Back to school always reminds me of the book A Separate Peace. I read it in high school, and it’s a great coming of age story in boy’s boarding school.

  20. Hannah Beth Reid says:

    When I read the title of this post, I hoped “Dear Mr Knightley” would make the list! I love these themed lists!

  21. Alexa says:

    Susan R. Sloan (4 novels-2 with Amazon) write’s great satisfying mysteries. Unfortunately, I wish there were more. ” Guilt by Association ” was one of her best -awesome!!!!!! I loved the ending. It’s about time to read a unique and satisfying ending to a crime that never has justice. Yet, Ms. Sloan’s ability to pull it off was uncanny. I never saw coming or ever read anything like it. She tries to also keep you guessing. I know you hate guts, gore & vampires -but in both recommendations- No blood, gore or wait time so you can eat without feeling grossed out.

    Also, The Secret History-read -if you can in the autumn and when near school time starts.
    Advice: Don’t! do what I did and purchase the “audio ” of The Secret History by Donna Tartt. Ms. Tartt reads the whole novel & she wrote in a first person male young adult ( who comes across and reminds me of a Judy Blume coming-of-age-type), Richard Papin. For me to hear her southern female alto is a stretch , but I did get sucked into the story like a straw after the initial first scene and after that, I couldn’t stop. Total potato chip book. Even with her character named ” Bunny. “, I’m like, how am I going to take this seriously???
    Richard hates his cheap home, clothes and parents and fears he will end up like his dad. He trades his life for a group of snobbish Greek friends who do something that starts as as an innocent eccentric class at an preppy college in New England , (the professor accepts a $1.00 a year for tax purposes for his pay check) & who only tutors a very small number of elite, eccentric friends who end up committing several crimes that effect bank accounts, relationships, and become involved with two murders. The hook is how she brings our minds to places long forgotten in our past along with how they settle this deal with the mess they made. Along with it’s after effects. This book is a definite plus. Hope you read it Anne!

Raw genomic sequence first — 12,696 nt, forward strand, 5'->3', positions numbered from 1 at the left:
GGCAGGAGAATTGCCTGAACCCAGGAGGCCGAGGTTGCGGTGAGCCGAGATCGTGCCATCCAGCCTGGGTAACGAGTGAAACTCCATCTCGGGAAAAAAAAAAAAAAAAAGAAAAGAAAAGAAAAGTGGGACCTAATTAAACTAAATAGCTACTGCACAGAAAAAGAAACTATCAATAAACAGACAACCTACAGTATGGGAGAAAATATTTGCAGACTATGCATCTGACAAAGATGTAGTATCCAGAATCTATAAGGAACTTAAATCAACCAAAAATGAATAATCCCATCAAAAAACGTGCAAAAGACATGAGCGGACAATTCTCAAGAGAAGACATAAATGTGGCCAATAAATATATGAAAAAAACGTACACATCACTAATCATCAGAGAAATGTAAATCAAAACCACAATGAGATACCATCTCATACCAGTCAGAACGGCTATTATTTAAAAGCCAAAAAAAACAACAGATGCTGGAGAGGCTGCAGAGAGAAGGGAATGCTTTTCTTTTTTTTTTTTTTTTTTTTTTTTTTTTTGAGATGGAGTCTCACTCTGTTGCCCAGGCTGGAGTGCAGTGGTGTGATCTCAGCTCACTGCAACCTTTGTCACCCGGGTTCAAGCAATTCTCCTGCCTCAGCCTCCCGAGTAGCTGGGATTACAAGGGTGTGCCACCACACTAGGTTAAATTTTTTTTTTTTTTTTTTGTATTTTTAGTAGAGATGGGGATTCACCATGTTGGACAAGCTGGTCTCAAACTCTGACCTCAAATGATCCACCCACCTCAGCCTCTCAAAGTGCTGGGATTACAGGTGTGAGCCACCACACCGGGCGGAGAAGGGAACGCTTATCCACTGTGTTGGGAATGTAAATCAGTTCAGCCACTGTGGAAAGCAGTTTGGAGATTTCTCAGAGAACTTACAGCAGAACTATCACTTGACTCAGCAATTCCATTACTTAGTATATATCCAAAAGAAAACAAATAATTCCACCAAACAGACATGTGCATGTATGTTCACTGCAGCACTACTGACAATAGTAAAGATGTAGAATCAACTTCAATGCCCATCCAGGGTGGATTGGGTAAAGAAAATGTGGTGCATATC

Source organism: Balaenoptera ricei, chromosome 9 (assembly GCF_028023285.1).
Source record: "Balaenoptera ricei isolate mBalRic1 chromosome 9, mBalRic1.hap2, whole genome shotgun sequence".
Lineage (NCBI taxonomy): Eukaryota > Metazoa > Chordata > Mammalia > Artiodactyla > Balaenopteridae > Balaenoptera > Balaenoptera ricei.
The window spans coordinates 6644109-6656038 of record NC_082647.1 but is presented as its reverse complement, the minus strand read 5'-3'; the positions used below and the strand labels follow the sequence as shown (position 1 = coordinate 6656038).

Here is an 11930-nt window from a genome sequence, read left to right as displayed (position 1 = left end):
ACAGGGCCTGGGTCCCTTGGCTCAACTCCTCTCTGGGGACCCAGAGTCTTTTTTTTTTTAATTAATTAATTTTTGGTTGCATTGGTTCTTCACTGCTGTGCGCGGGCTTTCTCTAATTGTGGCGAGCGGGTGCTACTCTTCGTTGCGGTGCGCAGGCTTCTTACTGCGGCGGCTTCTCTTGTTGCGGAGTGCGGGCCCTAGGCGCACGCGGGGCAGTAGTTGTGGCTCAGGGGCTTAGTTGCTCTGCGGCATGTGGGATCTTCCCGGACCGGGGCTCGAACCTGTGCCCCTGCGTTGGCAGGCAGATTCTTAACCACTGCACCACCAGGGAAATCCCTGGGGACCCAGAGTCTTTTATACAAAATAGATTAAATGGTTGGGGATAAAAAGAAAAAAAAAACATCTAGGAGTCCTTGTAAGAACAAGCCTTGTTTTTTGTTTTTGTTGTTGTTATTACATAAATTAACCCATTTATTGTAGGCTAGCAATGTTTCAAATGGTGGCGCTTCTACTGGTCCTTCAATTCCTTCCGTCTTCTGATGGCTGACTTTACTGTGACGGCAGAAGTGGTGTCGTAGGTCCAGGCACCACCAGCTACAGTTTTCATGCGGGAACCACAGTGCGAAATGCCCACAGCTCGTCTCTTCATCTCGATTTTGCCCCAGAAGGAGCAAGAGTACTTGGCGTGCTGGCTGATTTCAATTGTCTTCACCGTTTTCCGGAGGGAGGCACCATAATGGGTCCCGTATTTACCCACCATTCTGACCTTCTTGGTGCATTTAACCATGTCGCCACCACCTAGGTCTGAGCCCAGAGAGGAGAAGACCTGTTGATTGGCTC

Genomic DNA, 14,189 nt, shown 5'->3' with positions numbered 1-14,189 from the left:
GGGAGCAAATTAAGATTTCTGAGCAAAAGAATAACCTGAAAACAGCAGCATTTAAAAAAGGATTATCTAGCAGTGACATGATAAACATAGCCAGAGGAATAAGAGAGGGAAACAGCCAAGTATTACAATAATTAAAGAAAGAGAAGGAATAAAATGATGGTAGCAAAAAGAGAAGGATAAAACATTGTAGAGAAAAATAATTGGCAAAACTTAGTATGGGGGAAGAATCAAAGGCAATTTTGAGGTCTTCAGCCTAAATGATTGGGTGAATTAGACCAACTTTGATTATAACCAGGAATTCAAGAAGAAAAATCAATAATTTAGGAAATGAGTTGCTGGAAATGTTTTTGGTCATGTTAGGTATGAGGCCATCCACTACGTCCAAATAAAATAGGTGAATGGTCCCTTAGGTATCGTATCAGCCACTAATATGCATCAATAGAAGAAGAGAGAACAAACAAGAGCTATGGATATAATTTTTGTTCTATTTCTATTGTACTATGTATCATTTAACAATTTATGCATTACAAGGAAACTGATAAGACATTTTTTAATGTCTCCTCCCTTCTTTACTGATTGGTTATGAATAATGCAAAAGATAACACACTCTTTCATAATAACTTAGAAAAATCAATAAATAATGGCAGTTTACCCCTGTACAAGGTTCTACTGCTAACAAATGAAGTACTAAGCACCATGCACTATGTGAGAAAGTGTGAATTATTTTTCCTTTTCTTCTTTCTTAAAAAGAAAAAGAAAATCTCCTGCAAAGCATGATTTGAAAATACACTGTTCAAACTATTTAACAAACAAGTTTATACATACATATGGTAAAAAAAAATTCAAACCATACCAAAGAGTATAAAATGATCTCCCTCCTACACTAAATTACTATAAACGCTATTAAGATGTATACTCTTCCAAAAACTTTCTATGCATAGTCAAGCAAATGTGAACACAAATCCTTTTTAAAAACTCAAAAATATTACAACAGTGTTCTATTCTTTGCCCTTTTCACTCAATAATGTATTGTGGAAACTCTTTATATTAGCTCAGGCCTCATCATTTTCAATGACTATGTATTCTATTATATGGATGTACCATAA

22. Rachel Coy says:

    The campus novels by David Lodge are good fun – set in a 1980s British redbrick university. Also, A Very Peculiar Practice is a BBC series from the 1980s written by Andrew Davies who did the Pride and Prejudice adaptation with Colin Firth – there is also a book. Very funny and more than slightly odd!

  23. Katie Toungette says:

    A bit over a year later, just finished Crossing to Safety. I will admit to getting lost in the narrative in parts, only to be pulled right back in to the story with gusto. The last chapter I read twice, to keep it from ending. Great suggestion.

Leave a Comment

Your email address will not be published.